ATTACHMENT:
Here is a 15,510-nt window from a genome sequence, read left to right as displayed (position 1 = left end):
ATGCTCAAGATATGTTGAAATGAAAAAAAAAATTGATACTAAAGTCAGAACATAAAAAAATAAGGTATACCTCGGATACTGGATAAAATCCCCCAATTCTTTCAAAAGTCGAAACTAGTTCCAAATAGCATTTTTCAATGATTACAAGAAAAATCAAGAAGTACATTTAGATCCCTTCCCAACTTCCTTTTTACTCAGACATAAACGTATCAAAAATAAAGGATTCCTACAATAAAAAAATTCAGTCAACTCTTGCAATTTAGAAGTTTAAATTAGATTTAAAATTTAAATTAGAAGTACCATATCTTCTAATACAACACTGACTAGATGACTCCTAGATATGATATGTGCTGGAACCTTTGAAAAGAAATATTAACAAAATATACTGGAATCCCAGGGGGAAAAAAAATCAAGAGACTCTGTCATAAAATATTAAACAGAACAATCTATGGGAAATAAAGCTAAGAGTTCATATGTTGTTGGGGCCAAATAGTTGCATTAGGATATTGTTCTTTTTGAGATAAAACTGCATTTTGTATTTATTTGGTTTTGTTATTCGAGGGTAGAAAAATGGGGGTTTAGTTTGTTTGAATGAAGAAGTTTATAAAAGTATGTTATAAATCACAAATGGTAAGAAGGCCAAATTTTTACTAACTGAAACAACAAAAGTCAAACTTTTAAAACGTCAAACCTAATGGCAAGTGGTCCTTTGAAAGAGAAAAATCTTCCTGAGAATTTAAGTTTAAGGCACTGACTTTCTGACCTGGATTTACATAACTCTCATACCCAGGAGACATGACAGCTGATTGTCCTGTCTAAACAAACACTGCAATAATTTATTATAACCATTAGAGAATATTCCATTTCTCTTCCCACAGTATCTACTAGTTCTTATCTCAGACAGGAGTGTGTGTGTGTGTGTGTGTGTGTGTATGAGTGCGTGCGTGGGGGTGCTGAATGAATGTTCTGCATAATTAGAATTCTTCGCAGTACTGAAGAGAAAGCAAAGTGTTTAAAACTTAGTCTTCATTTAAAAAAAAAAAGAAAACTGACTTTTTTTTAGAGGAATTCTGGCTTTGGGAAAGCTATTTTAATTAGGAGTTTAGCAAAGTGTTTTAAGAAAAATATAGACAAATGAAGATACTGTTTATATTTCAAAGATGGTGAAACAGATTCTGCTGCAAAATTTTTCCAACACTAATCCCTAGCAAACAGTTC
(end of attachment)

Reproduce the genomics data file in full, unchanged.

Here is a 15,510-nt window from a genome sequence, read left to right as displayed (position 1 = left end):
ATGCTCAAGATATGTTGAAATGAAAAAAAAAATTGATACTAAAGTCAGAACATAAAAAAATAAGGTATACCTCGGATACTGGATAAAATCCCCCAATTCTTTCAAAAGTCGAAACTAGTTCCAAATAGCATTTTTCAATGATTACAAGAAAAATCAAGAAGTACATTTAGATCCCTTCCCAACTTCCTTTTTACTCAGACATAAACGTATCAAAAATAAAGGATTCCTACAATAAAAAAATTCAGTCAACTCTTGCAATTTAGAAGTTTAAATTAGATTTAAAATTTAAATTAGAAGTACCATATCTTCTAATACAACACTGACTAGATGACTCCTAGATATGATATGTGCTGGAACCTTTGAAAAGAAATATTAACAAAATATACTGGAATCCCAGGGGGAAAAAAAATCAAGAGACTCTGTCATAAAATATTAAACAGAACAATCTATGGGAAATAAAGCTAAGAGTTCATATGTTGTTGGGGCCAAATAGTTGCATTAGGATATTGTTCTTTTTGAGATAAAACTGCATTTTGTATTTATTTGGTTTTGTTATTCGAGGGTAGAAAAATGGGGGTTTAGTTTGTTTGAATGAAGAAGTTTATAAAAGTATGTTATAAATCACAAATGGTAAGAAGGCCAAATTTTTACTAACTGAAACAACAAAAGTCAAACTTTTAAAACGTCAAACCTAATGGCAAGTGGTCCTTTGAAAGAGAAAAATCTTCCTGAGAATTTAAGTTTAAGGCACTGACTTTCTGACCTGGATTTACATAACTCTCATACCCAGGAGACATGACAGCTGATTGTCCTGTCTAAACAAACACTGCAATAATTTATTATAACCATTAGAGAATATTCCATTTCTCTTCCCACAGTATCTACTAGTTCTTATCTCAGACAGGAGTGTGTGTGTGTGTGTGTGTGTGTGTATGAGTGCGTGCGTGGGGGTGCTGAATGAATGTTCTGCATAATTAGAATTCTTCGCAGTACTGAAGAGAAAGCAAAGTGTTTAAAACTTAGTCTTCATTTAAAAAAAAAAAGAAAACTGACTTTTTTTTAGAGGAATTCTGGCTTTGGGAAAGCTATTTTAATTAGGAGTTTAGCAAAGTGTTTTAAGAAAAATATAGACAAATGAAGATACTGTTTATATTTCAAAGATGGTGAAACAGATTCTGCTGCAAAATTTTTCCAACACTAATCCCTAGCAAACAGTTC